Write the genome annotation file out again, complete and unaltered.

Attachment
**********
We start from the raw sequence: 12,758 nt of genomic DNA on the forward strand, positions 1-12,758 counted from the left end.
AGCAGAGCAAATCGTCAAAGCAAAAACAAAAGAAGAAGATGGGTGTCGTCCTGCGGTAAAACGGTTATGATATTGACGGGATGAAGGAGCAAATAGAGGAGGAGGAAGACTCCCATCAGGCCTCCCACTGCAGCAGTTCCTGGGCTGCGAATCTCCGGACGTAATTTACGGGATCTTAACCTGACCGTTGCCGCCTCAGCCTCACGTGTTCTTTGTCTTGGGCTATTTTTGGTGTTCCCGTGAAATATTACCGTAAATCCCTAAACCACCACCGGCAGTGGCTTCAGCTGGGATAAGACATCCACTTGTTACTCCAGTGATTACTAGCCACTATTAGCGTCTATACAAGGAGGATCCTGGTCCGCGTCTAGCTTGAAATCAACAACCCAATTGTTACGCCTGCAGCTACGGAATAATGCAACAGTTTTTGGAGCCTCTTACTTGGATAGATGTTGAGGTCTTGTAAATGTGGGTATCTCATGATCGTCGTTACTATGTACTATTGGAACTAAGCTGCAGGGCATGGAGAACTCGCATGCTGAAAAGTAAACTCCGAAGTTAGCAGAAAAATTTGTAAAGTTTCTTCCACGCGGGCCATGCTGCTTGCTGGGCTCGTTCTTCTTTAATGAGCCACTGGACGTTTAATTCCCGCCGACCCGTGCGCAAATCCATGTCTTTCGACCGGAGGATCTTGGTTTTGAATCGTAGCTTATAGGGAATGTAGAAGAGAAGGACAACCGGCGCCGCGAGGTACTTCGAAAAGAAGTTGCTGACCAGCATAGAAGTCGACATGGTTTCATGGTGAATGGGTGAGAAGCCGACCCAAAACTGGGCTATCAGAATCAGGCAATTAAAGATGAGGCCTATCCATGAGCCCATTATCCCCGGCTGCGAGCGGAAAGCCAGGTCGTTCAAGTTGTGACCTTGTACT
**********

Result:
We start from the raw sequence: 12,758 nt of genomic DNA on the forward strand, positions 1-12,758 counted from the left end.
AGCAGAGCAAATCGTCAAAGCAAAAACAAAAGAAGAAGATGGGTGTCGTCCTGCGGTAAAACGGTTATGATATTGACGGGATGAAGGAGCAAATAGAGGAGGAGGAAGACTCCCATCAGGCCTCCCACTGCAGCAGTTCCTGGGCTGCGAATCTCCGGACGTAATTTACGGGATCTTAACCTGACCGTTGCCGCCTCAGCCTCACGTGTTCTTTGTCTTGGGCTATTTTTGGTGTTCCCGTGAAATATTACCGTAAATCCCTAAACCACCACCGGCAGTGGCTTCAGCTGGGATAAGACATCCACTTGTTACTCCAGTGATTACTAGCCACTATTAGCGTCTATACAAGGAGGATCCTGGTCCGCGTCTAGCTTGAAATCAACAACCCAATTGTTACGCCTGCAGCTACGGAATAATGCAACAGTTTTTGGAGCCTCTTACTTGGATAGATGTTGAGGTCTTGTAAATGTGGGTATCTCATGATCGTCGTTACTATGTACTATTGGAACTAAGCTGCAGGGCATGGAGAACTCGCATGCTGAAAAGTAAACTCCGAAGTTAGCAGAAAAATTTGTAAAGTTTCTTCCACGCGGGCCATGCTGCTTGCTGGGCTCGTTCTTCTTTAATGAGCCACTGGACGTTTAATTCCCGCCGACCCGTGCGCAAATCCATGTCTTTCGACCGGAGGATCTTGGTTTTGAATCGTAGCTTATAGGGAATGTAGAAGAGAAGGACAACCGGCGCCGCGAGGTACTTCGAAAAGAAGTTGCTGACCAGCATAGAAGTCGACATGGTTTCATGGTGAATGGGTGAGAAGCCGACCCAAAACTGGGCTATCAGAATCAGGCAATTAAAGATGAGGCCTATCCATGAGCCCATTATCCCCGGCTGCGAGCGGAAAGCCAGGTCGTTCAAGTTGTGACCTTGTACT